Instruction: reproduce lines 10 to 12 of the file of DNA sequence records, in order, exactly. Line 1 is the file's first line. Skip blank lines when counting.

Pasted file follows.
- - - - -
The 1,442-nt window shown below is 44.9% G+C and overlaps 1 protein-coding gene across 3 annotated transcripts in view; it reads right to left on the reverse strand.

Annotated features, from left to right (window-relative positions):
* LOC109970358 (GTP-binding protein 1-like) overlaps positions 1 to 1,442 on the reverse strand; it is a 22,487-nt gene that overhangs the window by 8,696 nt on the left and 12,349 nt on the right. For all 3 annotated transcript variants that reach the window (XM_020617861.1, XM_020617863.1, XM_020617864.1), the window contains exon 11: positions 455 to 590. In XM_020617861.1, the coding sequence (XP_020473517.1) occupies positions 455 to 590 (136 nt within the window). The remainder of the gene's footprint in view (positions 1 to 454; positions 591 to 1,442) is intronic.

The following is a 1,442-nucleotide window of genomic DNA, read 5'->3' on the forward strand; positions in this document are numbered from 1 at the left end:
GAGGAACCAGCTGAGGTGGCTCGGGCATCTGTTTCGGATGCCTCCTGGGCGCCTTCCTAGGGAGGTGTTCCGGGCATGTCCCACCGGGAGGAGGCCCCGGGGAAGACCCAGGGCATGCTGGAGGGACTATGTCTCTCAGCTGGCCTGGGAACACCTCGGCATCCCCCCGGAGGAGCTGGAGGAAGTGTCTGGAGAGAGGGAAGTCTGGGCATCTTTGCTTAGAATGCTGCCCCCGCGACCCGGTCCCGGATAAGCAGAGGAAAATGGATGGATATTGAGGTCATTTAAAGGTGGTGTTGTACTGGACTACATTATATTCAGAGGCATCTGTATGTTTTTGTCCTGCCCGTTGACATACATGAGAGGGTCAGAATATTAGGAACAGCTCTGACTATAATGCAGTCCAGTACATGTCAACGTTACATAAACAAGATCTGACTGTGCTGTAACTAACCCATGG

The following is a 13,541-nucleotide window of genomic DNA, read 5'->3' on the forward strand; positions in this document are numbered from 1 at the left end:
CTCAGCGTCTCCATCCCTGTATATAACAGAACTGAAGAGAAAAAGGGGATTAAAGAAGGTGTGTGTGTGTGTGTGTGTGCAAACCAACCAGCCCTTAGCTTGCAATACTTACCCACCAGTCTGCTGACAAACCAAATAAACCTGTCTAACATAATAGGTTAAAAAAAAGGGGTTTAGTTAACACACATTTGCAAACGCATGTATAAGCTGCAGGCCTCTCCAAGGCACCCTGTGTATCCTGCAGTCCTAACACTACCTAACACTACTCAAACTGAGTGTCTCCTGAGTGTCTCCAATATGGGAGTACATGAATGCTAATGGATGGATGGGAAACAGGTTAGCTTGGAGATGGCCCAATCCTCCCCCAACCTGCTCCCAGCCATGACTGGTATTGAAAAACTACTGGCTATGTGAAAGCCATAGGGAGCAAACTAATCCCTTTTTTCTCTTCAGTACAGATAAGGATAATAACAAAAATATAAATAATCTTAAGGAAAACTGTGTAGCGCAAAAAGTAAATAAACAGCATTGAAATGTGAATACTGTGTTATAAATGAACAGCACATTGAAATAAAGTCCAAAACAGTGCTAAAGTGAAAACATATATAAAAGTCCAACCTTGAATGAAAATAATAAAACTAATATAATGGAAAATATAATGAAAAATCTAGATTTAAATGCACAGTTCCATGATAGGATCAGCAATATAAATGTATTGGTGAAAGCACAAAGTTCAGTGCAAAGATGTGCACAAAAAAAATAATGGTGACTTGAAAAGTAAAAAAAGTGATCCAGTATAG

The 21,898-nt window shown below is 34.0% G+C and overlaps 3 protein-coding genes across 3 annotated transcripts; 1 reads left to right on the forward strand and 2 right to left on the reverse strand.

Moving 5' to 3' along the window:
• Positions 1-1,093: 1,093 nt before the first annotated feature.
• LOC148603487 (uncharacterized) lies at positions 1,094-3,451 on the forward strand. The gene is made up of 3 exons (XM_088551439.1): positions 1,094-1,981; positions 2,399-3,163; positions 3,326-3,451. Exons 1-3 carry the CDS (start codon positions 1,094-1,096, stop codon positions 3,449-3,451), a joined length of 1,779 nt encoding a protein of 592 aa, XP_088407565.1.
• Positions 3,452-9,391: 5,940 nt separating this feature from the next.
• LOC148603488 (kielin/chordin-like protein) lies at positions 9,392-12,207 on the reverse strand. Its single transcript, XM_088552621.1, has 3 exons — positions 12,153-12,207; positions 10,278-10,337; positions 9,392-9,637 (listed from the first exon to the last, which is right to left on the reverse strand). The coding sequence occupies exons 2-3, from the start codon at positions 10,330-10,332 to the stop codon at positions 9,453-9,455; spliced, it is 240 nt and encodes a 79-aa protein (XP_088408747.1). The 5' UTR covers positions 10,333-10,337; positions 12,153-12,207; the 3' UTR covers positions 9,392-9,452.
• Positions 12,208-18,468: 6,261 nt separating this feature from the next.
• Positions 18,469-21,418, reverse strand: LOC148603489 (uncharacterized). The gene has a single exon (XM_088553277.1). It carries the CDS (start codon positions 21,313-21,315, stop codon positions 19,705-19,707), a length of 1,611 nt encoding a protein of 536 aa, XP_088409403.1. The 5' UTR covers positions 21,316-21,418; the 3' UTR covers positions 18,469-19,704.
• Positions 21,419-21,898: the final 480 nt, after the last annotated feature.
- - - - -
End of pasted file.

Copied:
• Positions 1-1,093: 1,093 nt before the first annotated feature.
• LOC148603487 (uncharacterized) lies at positions 1,094-3,451 on the forward strand. The gene is made up of 3 exons (XM_088551439.1): positions 1,094-1,981; positions 2,399-3,163; positions 3,326-3,451. Exons 1-3 carry the CDS (start codon positions 1,094-1,096, stop codon positions 3,449-3,451), a joined length of 1,779 nt encoding a protein of 592 aa, XP_088407565.1.
• Positions 3,452-9,391: 5,940 nt separating this feature from the next.